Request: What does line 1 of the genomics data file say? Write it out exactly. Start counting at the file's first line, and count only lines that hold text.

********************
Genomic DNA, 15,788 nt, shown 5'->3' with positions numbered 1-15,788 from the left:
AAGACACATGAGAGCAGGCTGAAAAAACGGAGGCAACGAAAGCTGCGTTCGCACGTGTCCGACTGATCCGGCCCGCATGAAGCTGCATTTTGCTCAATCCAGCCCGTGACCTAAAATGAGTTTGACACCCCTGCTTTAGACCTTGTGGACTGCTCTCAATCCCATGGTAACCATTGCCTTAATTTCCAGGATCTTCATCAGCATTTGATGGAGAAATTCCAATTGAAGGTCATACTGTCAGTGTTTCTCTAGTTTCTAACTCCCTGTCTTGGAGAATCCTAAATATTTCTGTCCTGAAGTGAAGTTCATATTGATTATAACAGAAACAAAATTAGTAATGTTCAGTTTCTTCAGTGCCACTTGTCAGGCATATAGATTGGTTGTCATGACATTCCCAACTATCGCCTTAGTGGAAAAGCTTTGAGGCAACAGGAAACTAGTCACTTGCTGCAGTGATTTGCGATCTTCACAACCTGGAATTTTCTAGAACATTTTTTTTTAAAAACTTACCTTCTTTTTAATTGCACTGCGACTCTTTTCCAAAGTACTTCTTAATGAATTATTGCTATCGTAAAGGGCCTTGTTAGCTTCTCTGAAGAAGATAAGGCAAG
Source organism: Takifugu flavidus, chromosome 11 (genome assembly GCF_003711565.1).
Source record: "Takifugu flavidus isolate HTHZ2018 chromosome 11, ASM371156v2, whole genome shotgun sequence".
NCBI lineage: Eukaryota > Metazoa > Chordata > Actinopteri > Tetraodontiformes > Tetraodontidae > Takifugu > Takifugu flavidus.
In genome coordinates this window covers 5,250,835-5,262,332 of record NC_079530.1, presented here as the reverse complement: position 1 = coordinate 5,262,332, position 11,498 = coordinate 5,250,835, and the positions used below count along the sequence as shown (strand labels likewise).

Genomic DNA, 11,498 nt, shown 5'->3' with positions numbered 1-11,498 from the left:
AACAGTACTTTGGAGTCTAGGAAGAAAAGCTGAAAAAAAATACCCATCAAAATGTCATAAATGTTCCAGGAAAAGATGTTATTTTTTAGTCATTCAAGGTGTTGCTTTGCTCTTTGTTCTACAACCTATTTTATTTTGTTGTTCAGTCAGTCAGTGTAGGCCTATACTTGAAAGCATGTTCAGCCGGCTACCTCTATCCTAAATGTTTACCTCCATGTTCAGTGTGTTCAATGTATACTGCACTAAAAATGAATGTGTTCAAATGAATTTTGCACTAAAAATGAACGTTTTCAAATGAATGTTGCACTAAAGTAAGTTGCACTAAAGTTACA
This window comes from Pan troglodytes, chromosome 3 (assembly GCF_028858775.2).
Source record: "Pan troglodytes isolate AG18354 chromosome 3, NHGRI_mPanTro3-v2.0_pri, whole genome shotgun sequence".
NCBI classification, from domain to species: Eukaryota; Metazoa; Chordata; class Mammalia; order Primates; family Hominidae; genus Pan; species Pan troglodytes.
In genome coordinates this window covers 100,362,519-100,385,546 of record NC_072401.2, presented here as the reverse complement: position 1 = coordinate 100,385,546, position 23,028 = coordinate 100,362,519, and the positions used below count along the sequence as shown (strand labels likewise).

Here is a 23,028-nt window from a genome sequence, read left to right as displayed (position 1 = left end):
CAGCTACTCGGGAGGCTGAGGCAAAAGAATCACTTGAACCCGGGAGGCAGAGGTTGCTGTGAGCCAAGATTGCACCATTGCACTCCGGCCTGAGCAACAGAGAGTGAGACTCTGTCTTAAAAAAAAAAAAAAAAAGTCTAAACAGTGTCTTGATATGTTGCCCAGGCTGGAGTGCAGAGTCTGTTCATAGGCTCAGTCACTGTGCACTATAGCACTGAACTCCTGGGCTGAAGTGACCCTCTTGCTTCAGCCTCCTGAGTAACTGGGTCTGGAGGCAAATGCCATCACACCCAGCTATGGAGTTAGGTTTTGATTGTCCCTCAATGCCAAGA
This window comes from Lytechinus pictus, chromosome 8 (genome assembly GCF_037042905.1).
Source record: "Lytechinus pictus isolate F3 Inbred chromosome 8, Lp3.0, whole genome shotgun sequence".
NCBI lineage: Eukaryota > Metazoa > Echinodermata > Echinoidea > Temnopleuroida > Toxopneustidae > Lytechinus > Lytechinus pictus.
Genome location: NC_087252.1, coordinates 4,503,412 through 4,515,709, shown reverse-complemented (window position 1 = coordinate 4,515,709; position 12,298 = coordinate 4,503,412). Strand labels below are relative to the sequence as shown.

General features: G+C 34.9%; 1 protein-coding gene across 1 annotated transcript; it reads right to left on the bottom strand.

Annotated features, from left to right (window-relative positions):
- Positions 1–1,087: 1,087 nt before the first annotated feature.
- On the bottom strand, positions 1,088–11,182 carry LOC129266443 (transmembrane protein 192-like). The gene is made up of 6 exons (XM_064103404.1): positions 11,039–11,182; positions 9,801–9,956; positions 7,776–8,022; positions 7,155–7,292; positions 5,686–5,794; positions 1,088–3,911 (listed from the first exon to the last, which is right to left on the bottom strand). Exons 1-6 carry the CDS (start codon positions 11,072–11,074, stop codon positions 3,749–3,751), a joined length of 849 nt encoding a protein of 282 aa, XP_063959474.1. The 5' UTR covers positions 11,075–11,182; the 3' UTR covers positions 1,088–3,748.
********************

Genomic DNA, 15,788 nt, shown 5'->3' with positions numbered 1-15,788 from the left: